Charming Shards of Love Presents Authentically Mismatched Couplings
Kathryn Marie Crissman and John Wright in Shards of Love
Courtesy of Theatre Suburbia
The Setup: Shards of Love, eight short plays by Paullette MacDougal, illustrates how a playwright with imagination and heart, a talented cast and a dedicated theater can remind us that humor, love and understanding are not in short supply, at least in mature relationships. Seldom have the benefits of age been better illustrated than in these charming, insightful vignettes, in their Houston premiere at Theatre Suburbia.
The Execution: Each vignette features a couple with a problem, with the program moving in chronological order from characters in their 20s to their 90s.
The "20's" shows us a stridently mismatched bride and groom in a private talk just before the vows are to be taken. There are several amusing surprises, though the bride shouting her lines is an irritant. The "30's" involves a vegetarian's conflict with hunting, and the "40's" introduces us to a couple married for 15 years, who have found both the perfect house and a major gap in their ability to communicate. The "50's" features a body-conscious woman and her patient husband, played by John Wright with an engaging, wry wistfulness. The evening gets into high gear in the "60's," with Susan O'Connor as an endearing, spunky, blonde widow getting ready to enjoy some traveling; she's visited by the ghost of her solicitous husband, played by Michael Steinbach with charm and style. We see here a love that can survive the grave, yet without a trace of sentimentality. The "70's" charts a loving, long-time couple with a shared secret. The "80's" wins our hearts, with Jack Dunlop giving an admirable performance as a persistent swain, despite his age, in pursuit of a new acquaintance, portrayed with sensitivity and grace by Marylynn Coryell. And the "90's" gives us a couple who want to prove to a son that they can take care of themselves outside a nursing home. Kenn Cullinane is the husband, Bobbie Giachini the wife, and their talented performances are authentic and arresting. Their movements were so well-staged that credit must be shared with the director of this portion of the evening, Lee Raymond, who also directed the highly effective "60's" play. Kudos as well to Rebecca Pipas Seabrook, who directed the "50's" and "80's" plays, bringing the playwright's vision to vibrant life. Both are here making their directorial debut, which bodes well for Houston theater.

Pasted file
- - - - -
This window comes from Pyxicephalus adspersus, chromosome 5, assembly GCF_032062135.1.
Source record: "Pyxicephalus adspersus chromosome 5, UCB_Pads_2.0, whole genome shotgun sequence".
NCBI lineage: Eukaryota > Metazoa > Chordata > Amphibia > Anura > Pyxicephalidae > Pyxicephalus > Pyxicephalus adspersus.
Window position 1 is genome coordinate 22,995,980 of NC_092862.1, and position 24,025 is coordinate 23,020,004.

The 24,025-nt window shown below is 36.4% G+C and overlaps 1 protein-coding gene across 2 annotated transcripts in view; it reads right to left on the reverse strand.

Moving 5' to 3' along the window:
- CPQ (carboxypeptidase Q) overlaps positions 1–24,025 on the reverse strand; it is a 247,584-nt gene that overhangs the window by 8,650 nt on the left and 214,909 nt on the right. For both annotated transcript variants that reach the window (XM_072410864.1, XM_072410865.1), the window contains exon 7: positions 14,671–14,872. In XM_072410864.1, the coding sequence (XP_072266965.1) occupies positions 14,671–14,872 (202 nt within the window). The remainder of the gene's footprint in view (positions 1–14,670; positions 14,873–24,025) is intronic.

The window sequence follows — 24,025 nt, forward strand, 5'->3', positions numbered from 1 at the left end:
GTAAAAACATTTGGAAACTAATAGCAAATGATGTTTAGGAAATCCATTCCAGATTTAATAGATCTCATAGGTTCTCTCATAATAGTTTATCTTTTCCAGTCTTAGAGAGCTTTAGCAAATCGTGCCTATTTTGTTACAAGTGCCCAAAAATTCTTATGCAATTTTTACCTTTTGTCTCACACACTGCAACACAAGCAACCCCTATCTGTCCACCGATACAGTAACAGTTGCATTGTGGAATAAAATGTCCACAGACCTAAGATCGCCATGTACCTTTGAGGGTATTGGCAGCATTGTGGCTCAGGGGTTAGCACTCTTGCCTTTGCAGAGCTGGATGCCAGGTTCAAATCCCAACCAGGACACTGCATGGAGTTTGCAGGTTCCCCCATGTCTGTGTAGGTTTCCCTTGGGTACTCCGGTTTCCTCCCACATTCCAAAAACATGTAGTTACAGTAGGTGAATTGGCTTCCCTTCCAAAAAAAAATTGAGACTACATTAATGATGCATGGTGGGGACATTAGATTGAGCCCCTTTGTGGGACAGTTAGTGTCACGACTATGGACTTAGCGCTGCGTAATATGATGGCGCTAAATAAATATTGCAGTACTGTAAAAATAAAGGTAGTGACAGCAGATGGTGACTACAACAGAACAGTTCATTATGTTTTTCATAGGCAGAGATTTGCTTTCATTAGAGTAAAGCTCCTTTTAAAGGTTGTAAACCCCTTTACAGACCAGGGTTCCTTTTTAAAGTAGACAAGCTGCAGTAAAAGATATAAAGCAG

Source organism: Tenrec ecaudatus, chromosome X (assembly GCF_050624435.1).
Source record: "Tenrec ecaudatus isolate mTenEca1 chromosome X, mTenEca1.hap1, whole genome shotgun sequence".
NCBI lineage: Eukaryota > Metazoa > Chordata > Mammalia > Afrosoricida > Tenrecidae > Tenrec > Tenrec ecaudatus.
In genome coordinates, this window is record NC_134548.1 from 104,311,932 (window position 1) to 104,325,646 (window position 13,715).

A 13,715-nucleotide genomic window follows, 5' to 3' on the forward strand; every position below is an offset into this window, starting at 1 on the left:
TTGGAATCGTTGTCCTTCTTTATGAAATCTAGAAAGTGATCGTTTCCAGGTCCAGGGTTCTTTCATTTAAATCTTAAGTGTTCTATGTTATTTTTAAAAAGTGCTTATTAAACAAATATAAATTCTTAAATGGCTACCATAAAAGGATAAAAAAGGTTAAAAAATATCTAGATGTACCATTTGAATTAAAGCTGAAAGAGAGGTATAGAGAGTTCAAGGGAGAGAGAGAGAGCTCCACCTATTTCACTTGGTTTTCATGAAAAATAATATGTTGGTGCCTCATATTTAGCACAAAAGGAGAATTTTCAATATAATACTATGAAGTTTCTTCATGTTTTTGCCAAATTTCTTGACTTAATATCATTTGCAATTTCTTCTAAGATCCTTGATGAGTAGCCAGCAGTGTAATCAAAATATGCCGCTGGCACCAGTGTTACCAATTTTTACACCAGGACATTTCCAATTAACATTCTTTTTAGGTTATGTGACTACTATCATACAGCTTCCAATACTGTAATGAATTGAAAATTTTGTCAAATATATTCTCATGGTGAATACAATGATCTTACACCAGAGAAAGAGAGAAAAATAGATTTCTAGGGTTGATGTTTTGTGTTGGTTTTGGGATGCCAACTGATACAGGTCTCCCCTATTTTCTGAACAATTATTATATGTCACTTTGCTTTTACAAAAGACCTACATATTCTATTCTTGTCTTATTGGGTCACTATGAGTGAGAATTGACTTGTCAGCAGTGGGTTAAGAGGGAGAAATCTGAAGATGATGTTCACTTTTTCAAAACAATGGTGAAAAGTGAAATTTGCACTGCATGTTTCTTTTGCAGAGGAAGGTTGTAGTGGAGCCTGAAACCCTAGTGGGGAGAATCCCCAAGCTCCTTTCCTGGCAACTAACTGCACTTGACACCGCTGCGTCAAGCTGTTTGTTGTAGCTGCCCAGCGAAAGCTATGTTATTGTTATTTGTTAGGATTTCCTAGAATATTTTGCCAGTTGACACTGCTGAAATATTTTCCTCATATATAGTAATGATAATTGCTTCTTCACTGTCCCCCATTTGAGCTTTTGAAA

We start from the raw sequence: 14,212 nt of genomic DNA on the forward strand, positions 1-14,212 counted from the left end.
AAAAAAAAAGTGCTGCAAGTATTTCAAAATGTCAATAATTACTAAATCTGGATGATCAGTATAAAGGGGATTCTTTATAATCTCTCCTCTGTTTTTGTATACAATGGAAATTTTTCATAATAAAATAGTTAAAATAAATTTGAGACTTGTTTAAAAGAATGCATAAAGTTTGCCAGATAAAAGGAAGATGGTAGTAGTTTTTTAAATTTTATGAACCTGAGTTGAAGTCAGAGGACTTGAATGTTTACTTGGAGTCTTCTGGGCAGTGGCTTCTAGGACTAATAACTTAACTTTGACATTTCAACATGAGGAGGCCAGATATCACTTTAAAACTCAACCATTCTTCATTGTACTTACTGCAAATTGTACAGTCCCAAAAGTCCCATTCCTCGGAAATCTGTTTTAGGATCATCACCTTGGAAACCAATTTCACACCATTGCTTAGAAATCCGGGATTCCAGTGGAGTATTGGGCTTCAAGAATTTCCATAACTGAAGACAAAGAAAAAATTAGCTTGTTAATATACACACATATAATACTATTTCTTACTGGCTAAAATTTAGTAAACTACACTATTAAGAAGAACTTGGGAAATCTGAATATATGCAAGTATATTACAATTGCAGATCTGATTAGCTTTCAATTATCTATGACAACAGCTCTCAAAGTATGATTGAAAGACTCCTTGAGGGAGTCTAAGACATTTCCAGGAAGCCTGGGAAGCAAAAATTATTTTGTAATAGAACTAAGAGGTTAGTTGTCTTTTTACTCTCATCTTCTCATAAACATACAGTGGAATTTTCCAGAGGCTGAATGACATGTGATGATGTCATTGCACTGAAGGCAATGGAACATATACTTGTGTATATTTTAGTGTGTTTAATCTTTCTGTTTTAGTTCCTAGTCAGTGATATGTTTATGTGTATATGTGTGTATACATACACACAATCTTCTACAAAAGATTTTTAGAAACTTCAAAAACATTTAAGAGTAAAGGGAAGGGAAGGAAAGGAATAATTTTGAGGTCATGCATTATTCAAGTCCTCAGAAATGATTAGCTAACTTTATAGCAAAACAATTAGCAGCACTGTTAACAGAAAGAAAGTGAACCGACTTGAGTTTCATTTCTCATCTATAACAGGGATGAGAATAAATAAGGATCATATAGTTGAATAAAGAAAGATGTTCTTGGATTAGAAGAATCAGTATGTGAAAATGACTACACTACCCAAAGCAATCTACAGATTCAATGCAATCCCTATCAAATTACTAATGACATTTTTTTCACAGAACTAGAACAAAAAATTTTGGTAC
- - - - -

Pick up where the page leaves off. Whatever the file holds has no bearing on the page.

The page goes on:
The Verdict: Do yourself a favor, and go see Shards of Love - you will love it.
(Through March 26, Theatre Suburbia, 4106 Way Out West Dr., 713-682-3525)
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